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View Full Version : Anti war prostester who deserves wide audience.



Dawn Meredith
11-26-2008, 09:38 PM
This story has been around awhile. Casey does not seem to have many other co-resisters, at least the press would have us so believe. And this is from Code Pink, the press is not touching this story.
Dawn


ON VIRB:


----- Forwarded Message ----
From: Casey J Porter <caseyjporter@hotmail.com>
Sent: Wednesday, November 26, 2008 10:53:11 AM
Subject: They took it down AGAIN. But it's BACK!

YouTube took down my film yet again!
But now it's back on Virb.com.

Link: http://www.virb.com/caseyjporter/videos/56600
Embed Code:
Please, once again, share this and everyone you know. No one will
stop me from getting my films to all of you. It's like trying to shut
down a youthu shelter on Mr. T!

Thank you for posting again and again for me.

Casey J Porter


__._,_.___

David Guyatt
11-27-2008, 10:18 AM
War is business - Business is war...

Thank goodness some of the young soldiers are beginning to see through the charade at long last. It's their blood and deaths that make this merry go round, go round...

Dawn Meredith
11-27-2008, 03:08 PM
Now Bush has pulled some crap to PREVENT the war from ending. Just heard it last night, (on MSNBC Rachel Maddow) it's not in English yet...something about them being there for another 3 years. An agreement with the government of Iraq, but they want us out, so the story didnot make sense. SInce it's not in English our elected representatives can't even read said "agreement" Fucking pig....he's long stopped caring about his "legacy" just get as much damage done as possible. HE's the terrorist.

Dawn Meredith
11-29-2008, 03:03 PM
Another one: But where is the opposition to the war??? Is Code Pink alone here? This is just so unlike Viet Nam. Perhaps the difference is twofold: There is a lot of opposition and the media chooses to ignore it; and the oposition is not nerly as large as it was during Viet Nam because the number of US deaths is a lot lower.
Dawn

Army deserter seeks asylum in Germany over Iraq
Buzz Up Send
– A U.S. soldier who deserted his unit to avoid returning to Iraq has applied for asylum in Germany, saying the Iraq war was illegal and that he could not support the "heinous acts" taking place.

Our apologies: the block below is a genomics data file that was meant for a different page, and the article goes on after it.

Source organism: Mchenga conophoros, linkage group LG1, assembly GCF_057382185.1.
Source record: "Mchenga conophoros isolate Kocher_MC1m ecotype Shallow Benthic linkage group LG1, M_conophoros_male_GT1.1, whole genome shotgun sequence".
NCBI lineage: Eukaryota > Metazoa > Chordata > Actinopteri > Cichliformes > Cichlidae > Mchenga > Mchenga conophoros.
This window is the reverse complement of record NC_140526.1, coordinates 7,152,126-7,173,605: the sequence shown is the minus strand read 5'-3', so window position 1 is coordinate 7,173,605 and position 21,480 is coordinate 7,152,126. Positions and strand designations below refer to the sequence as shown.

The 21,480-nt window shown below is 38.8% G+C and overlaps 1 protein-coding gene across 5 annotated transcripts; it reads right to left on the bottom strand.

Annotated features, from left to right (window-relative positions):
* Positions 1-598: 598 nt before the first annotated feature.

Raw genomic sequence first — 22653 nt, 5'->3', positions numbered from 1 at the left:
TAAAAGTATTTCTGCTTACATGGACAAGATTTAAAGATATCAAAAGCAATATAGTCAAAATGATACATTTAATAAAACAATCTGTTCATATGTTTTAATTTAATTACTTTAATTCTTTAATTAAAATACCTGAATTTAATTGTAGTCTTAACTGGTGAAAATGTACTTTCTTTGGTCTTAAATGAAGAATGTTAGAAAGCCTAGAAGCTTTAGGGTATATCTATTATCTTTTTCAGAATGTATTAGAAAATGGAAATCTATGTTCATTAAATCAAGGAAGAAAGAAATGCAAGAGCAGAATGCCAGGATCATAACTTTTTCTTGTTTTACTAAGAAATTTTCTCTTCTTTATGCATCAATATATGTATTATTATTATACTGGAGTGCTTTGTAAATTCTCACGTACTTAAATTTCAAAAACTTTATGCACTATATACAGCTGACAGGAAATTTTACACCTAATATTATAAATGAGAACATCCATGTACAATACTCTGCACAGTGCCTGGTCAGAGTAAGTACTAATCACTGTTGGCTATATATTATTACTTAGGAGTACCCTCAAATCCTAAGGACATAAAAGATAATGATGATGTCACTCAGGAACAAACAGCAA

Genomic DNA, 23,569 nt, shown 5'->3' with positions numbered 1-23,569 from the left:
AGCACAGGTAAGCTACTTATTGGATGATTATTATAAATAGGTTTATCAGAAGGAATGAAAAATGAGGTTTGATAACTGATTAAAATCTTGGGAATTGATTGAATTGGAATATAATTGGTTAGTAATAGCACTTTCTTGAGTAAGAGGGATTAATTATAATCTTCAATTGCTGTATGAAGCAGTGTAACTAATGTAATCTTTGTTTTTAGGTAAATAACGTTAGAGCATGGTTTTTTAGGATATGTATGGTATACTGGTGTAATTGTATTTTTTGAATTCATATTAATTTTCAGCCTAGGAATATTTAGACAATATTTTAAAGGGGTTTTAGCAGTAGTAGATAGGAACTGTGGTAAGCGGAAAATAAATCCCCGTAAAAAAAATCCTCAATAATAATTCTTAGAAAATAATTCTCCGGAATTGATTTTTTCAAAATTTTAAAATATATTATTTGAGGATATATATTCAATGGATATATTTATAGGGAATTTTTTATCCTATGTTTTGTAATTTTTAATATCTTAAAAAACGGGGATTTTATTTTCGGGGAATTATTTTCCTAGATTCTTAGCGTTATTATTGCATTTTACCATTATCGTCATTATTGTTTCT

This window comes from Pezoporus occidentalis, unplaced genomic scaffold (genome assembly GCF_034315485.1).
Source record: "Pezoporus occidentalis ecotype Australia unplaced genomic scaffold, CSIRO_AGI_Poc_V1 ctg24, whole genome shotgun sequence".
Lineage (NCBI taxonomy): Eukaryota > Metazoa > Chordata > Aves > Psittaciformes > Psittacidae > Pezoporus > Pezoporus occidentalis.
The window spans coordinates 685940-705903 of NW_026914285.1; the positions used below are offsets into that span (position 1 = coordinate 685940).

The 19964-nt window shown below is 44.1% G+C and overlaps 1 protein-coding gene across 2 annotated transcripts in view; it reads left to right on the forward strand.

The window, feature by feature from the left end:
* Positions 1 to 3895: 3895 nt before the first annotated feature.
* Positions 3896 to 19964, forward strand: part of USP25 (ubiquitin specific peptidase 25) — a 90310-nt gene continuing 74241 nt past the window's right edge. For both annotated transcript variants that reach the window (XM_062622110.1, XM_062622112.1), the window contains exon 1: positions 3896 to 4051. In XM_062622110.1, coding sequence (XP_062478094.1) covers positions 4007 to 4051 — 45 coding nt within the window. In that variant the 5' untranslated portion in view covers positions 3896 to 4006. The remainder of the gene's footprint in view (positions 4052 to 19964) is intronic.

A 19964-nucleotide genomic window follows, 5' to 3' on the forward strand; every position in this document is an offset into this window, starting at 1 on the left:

Andre Shepherd, 31, who served in Iraq between September 2004 and February 2005 as an Apache helicopter mechanic in the 412th Aviation Support Battalion, has been living in Germany since deserting last year.

"When I read and heard about people being ripped to shreds from machine guns or being blown to bits by the Hellfire missiles I began to feel ashamed about what I was doing," Shepherd told a Frankfurt news conference Thursday.

"I could not in good conscience continue to serve."

Shepherd, originally from Cleveland, Ohio and ranked as an army specialist, applied for asylum in Germany Wednesday, said Tim Huber from the Military Counseling Network, a non-military group which is assisting him.

According to U.S. law, soldiers who desert during a time of war can face the death penalty.

The soldier said he was particularly hopeful he would be granted asylum in Germany, a staunch opponent of the U.S.-led invasion of Iraq, due to the legacy of the post-war trials of Nazi officials, notably in Nuremberg in 1945-1949.

"Here in Germany it was established that everyone, even a soldier, must take responsibility for his or her actions, no matter how many superiors are giving orders," he said.

Shepherd, who enlisted in January 2004, is only the second U.S. soldier to have applied to Germany for asylum "in a similar situation," said Claudia Moebus from the government's department for migration. The earlier application was later withdrawn.